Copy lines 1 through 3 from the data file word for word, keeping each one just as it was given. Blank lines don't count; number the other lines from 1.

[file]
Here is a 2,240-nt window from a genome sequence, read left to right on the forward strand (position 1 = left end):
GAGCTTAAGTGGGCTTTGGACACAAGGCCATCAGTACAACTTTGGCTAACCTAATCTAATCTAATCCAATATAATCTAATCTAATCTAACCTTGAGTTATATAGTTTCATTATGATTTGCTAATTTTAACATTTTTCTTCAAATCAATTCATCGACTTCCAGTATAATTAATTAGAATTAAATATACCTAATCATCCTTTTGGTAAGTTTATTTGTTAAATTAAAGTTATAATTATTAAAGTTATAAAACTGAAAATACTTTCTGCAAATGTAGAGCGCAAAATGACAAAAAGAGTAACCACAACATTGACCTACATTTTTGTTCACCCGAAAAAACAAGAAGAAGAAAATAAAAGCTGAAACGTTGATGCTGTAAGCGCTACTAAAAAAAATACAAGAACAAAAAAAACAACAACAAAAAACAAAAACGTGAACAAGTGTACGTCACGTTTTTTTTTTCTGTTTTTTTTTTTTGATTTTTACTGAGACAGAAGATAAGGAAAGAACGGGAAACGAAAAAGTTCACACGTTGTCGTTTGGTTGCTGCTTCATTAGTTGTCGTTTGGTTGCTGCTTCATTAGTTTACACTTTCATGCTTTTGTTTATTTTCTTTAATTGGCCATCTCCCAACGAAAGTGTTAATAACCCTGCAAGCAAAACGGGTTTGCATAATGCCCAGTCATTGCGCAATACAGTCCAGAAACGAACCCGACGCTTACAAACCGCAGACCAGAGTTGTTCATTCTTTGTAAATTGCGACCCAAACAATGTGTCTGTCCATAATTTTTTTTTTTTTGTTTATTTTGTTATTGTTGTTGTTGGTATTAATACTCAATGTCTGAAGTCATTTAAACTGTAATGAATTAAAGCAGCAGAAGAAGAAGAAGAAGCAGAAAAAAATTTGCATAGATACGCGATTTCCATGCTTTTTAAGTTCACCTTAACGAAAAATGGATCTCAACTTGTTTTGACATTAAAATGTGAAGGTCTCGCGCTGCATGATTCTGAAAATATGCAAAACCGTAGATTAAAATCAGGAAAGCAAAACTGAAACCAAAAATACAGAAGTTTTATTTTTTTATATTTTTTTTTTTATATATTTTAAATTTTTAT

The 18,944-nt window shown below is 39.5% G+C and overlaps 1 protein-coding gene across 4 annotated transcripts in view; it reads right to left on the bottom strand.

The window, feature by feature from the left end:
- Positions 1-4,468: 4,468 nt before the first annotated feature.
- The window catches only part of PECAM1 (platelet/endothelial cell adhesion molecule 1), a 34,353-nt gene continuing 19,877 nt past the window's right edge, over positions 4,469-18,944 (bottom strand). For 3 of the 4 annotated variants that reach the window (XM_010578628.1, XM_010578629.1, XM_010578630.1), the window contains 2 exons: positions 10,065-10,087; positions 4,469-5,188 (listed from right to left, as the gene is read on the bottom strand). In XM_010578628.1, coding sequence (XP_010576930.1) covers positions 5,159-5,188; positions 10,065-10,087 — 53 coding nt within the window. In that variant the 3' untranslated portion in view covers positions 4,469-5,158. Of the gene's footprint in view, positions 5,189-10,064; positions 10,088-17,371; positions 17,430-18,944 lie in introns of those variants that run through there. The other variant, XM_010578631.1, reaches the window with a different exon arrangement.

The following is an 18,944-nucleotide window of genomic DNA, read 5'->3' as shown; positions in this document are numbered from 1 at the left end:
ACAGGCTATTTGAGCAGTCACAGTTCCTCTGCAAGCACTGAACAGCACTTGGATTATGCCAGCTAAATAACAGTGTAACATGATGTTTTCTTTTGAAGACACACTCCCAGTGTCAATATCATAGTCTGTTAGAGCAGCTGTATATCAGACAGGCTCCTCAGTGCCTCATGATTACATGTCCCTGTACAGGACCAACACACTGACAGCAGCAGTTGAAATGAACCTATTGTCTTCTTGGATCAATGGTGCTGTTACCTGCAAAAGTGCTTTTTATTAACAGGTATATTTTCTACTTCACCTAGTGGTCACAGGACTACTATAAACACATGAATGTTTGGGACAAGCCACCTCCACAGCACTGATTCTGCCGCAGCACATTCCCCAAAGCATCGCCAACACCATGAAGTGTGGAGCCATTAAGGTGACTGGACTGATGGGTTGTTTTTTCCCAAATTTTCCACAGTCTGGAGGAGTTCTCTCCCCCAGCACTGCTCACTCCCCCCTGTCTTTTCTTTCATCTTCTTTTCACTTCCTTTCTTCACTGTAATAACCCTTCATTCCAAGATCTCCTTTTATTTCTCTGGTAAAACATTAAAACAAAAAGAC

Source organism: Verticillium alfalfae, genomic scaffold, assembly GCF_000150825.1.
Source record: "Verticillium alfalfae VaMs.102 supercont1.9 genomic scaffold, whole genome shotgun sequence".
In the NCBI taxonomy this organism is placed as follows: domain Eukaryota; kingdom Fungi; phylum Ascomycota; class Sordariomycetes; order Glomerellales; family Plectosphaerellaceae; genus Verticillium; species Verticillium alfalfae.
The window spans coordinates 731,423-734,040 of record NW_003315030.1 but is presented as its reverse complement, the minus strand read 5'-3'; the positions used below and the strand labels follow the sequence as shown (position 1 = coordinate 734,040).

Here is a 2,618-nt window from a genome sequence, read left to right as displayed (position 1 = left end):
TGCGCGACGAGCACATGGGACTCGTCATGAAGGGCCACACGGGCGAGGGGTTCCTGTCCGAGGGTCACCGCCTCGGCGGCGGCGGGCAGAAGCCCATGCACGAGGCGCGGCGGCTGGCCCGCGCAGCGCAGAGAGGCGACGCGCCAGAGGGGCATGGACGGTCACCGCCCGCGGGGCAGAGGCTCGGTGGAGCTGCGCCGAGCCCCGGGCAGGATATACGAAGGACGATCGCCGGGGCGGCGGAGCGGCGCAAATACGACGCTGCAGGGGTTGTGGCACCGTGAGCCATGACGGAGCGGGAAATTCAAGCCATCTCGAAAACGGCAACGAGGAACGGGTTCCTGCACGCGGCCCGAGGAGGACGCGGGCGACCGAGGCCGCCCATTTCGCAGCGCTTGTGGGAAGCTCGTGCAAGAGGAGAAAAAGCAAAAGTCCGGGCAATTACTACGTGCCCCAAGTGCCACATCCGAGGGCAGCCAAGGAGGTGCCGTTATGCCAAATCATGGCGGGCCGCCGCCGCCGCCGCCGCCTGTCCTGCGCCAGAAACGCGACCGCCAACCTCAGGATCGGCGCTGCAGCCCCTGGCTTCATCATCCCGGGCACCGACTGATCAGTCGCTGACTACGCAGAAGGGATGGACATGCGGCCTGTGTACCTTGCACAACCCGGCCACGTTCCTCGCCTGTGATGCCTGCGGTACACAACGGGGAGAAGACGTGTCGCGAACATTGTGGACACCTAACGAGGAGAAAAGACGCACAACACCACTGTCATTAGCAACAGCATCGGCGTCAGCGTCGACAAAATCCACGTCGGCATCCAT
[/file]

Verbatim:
Here is a 2,240-nt window from a genome sequence, read left to right on the forward strand (position 1 = left end):
GAGCTTAAGTGGGCTTTGGACACAAGGCCATCAGTACAACTTTGGCTAACCTAATCTAATCTAATCCAATATAATCTAATCTAATCTAACCTTGAGTTATATAGTTTCATTATGATTTGCTAATTTTAACATTTTTCTTCAAATCAATTCATCGACTTCCAGTATAATTAATTAGAATTAAATATACCTAATCATCCTTTTGGTAAGTTTATTTGTTAAATTAAAGTTATAATTATTAAAGTTATAAAACTGAAAATACTTTCTGCAAATGTAGAGCGCAAAATGACAAAAAGAGTAACCACAACATTGACCTACATTTTTGTTCACCCGAAAAAACAAGAAGAAGAAAATAAAAGCTGAAACGTTGATGCTGTAAGCGCTACTAAAAAAAATACAAGAACAAAAAAAACAACAACAAAAAACAAAAACGTGAACAAGTGTACGTCACGTTTTTTTTTTCTGTTTTTTTTTTTTGATTTTTACTGAGACAGAAGATAAGGAAAGAACGGGAAACGAAAAAGTTCACACGTTGTCGTTTGGTTGCTGCTTCATTAGTTGTCGTTTGGTTGCTGCTTCATTAGTTTACACTTTCATGCTTTTGTTTATTTTCTTTAATTGGCCATCTCCCAACGAAAGTGTTAATAACCCTGCAAGCAAAACGGGTTTGCATAATGCCCAGTCATTGCGCAATACAGTCCAGAAACGAACCCGACGCTTACAAACCGCAGACCAGAGTTGTTCATTCTTTGTAAATTGCGACCCAAACAATGTGTCTGTCCATAATTTTTTTTTTTTTGTTTATTTTGTTATTGTTGTTGTTGGTATTAATACTCAATGTCTGAAGTCATTTAAACTGTAATGAATTAAAGCAGCAGAAGAAGAAGAAGAAGCAGAAAAAAATTTGCATAGATACGCGATTTCCATGCTTTTTAAGTTCACCTTAACGAAAAATGGATCTCAACTTGTTTTGACATTAAAATGTGAAGGTCTCGCGCTGCATGATTCTGAAAATATGCAAAACCGTAGATTAAAATCAGGAAAGCAAAACTGAAACCAAAAATACAGAAGTTTTATTTTTTTATATTTTTTTTTTTATATATTTTAAATTTTTAT

The 18,944-nt window shown below is 39.5% G+C and overlaps 1 protein-coding gene across 4 annotated transcripts in view; it reads right to left on the bottom strand.